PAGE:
As Apple celebrated, Microsoft canceled the company picnic.
As Apple announced a billion app downloads, Microsoft gritted its molars with a view to finally shaking a little of the smugness from Apple's chops.
So you might be wondering, as you sip your weekend cocktail and ponder why the NBA playoffs are even longer than the regular season, just how much each company's advertising might have contributed to these slightly diverse results.
In recent weeks, Microsoft has turned to a strategy of death by a thousand cuts (or, well, at least two) on the Apple brand. Macs are expensive. They're cool for drooling fools. Oh, and did we mention they're expensive?
While Apple has kept on steadily associating Microsoft with turgid, virus-infested slop made by the poorly dressed and pitiful.
But the difference between Apple and Microsoft advertising--and their brands--can only be told partially through these campaigns. The John Hodgman/Justin Long nipple-tweaking campaign is merely a portion of Apple's advertising. It doesn't define the brand. It enhances one aspect of it.
On the other hand, because Microsoft's "Laptop Hunter" campaign is aggressive and timely, it could become the only advertising output by which the brand is defined: We're cheaper, we're angry, and we're just not going to take it any more.
Microsoft unfortunately abdicated from giving its brand lasting positive emotional values when it walked away from the potentially forward-thinking and moving "Where Do You Want To Go Today?" campaign in 1996.
For reasons many, varied, and probably political, the company never found a campaign to better it. Advertising came and went. Consistency was non-existent. Contrast that with even the Hodgman/Long ads--they maintain the clean white backdrop enjoyed by so many other Apple ads. Whatever they say, they say Apple immediately.
If you asked anyone in the wider beyond to tell you about just one striking piece of Microsoft brand advertising in the last 13 years, you might find them looking as if they're trying to recall the name of their twelfth one-night stand.
In fact, the most memorable and, in my view, brilliant effort since then, was the second Seinfeld and Gates ad. Again, Microsoft walked away far too quickly.
In that same period, the Apple brand seems to have gained a strength that not everyone might have predicted. But how much is simply down to Apple's advertising?
It depends what you call advertising. Apple's whole culture is built around the understanding that its very best advertising isn't TV spots or print ads. It's the products.
Apple products are seen far more often than any of the company's ads. They can be admired, touched, played, and stroked. And the majority are visually striking.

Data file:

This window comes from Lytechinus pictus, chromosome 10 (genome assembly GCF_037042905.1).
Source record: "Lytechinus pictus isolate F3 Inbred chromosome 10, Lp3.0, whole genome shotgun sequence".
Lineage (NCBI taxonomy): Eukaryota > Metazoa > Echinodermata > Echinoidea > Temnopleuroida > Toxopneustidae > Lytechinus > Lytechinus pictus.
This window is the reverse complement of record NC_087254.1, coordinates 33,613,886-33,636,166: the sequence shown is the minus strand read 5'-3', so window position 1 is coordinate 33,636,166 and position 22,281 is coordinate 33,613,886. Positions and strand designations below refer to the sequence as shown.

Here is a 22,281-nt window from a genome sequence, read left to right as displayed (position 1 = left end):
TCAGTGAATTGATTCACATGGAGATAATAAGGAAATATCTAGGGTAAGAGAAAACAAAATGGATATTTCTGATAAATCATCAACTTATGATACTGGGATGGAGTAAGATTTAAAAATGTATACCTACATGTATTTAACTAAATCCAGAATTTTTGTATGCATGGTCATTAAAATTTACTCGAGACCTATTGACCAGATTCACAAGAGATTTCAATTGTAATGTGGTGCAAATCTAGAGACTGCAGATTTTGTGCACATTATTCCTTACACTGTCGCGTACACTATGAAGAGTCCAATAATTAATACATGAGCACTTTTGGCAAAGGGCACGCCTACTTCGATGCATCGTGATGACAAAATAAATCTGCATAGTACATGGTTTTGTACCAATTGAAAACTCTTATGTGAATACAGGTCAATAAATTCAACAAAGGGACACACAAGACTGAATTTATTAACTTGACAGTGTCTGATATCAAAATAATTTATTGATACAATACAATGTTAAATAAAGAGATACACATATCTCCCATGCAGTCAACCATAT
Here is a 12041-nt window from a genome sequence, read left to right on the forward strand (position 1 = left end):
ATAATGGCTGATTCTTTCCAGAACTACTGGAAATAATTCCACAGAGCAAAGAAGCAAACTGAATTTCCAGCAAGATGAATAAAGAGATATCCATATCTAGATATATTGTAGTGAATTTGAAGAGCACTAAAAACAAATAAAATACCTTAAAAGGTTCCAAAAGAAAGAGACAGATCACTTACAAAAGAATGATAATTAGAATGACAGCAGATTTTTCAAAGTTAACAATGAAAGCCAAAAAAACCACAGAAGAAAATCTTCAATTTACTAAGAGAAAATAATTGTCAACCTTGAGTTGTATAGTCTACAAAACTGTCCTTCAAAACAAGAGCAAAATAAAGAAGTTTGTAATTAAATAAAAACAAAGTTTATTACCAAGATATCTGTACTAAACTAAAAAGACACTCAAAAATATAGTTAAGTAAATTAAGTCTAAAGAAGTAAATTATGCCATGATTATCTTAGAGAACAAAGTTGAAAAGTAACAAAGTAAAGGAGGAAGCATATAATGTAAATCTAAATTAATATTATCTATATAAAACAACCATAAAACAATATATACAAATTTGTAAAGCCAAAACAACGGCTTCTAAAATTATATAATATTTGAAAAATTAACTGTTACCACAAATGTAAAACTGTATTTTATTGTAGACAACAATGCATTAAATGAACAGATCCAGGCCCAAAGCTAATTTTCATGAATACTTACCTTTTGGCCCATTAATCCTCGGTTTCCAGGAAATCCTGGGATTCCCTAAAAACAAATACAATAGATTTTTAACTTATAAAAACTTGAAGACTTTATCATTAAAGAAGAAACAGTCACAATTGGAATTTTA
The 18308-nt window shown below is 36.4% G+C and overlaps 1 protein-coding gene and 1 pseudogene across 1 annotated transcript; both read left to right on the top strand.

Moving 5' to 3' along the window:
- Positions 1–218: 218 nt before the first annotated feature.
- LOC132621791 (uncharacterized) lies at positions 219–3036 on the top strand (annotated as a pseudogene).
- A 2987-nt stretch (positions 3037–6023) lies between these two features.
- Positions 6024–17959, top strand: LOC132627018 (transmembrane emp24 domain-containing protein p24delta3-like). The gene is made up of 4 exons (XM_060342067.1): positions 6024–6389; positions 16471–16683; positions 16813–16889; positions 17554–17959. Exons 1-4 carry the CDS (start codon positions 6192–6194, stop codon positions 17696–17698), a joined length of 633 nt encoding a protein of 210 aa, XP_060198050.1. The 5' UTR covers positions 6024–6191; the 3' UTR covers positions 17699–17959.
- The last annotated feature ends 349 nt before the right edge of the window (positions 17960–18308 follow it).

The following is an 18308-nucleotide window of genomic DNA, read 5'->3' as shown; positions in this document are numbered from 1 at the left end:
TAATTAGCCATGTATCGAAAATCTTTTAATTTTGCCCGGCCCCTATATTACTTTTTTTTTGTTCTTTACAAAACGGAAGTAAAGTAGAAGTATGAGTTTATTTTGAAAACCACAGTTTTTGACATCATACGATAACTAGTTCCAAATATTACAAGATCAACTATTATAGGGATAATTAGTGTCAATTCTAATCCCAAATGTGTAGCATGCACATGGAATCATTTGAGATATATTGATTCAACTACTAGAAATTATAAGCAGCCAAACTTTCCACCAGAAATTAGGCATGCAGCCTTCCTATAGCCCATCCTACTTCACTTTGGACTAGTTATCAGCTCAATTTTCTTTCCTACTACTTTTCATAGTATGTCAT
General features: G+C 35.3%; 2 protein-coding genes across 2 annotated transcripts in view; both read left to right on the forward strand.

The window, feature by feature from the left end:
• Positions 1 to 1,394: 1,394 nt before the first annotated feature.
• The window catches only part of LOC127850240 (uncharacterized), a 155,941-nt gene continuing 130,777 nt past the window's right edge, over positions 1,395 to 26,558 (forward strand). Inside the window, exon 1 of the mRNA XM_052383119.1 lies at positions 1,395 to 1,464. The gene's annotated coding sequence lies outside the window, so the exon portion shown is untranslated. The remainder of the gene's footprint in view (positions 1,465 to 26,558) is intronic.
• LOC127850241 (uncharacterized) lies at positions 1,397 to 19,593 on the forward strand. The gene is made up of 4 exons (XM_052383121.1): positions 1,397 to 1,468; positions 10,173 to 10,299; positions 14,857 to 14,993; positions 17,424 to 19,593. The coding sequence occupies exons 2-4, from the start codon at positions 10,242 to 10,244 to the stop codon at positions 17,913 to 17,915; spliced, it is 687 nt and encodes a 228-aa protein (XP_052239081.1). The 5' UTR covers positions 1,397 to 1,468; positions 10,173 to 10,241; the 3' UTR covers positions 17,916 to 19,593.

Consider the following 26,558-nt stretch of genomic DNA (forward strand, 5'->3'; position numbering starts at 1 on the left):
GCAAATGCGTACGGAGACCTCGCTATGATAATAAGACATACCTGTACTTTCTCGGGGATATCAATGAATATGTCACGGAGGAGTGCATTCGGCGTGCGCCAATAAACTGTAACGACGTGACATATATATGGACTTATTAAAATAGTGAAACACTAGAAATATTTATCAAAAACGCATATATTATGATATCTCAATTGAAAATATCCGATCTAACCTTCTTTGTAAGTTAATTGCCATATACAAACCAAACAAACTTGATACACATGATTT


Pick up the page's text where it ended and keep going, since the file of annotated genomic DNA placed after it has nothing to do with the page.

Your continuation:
The majority of Microsoft's products don't enjoy the same quality of exposure. And certainly not the same quality of design. Which means the onus on Microsoft's advertising should be to create far more drama and positive emotion around the brand. It hasn't happened.
The onus on Apple's advertising is largely to say: "Look at this. Isn't it cute? And cool. Apple? Of course, it's Apple. Who else did you think it was? Toshiba?"
Many of Apple's ads are nothing more than simple product demonstrations. Beautifully executed, celebrating their own simplicity, with often superbly chosen music. But still simple product demonstrations.
As different products are launched, each ad adds to the style and simplicity of the whole brand. And the values that Apple embraces--simplicity and style being just two--are ones that last through time. They matter to the customer.
It is difficult to name two Microsoft campaigns that actually built on each other. It is difficult to name two Microsoft campaigns that even reflected the same spirit, the same ethos, the same sense of a defined brand.
In fact, when Microsoft has been involved with brilliant pieces of work--such as this example for XBox (and, yes, I know this one was banned)- the viewer would be hard-pressed to feel that XBox is anything to do with Microsoft at all. There isn't even a Microsoft logo anywhere near it.
Can one imagine Apple launching any product, in any category, without its advertising identifying it, tonally and visually, as being an Apple product?
In the end, Microsoft, a brand that has considerable strength in the marketplace, seems to have become something of a diffused, defused blur in projecting its image. Microsoft built a business machine. But its brand advertising became like your demented auntie at Christmas: there, but not there.
Perhaps Windows 7 will be launched with a campaign that will lift the spirits and entice the parts that Microsoft advertising has mostly failed to reach for quite some time. Perhaps.
However, somewhere, somehow, the potential strengths of the Microsoft brand have not been projected by advertising. There seems to have been no consistent strategy, no sense, even, of what emotional values the brand should represent.
And now a company that has such a large market share is playing image catch-up. Which is really quite odd.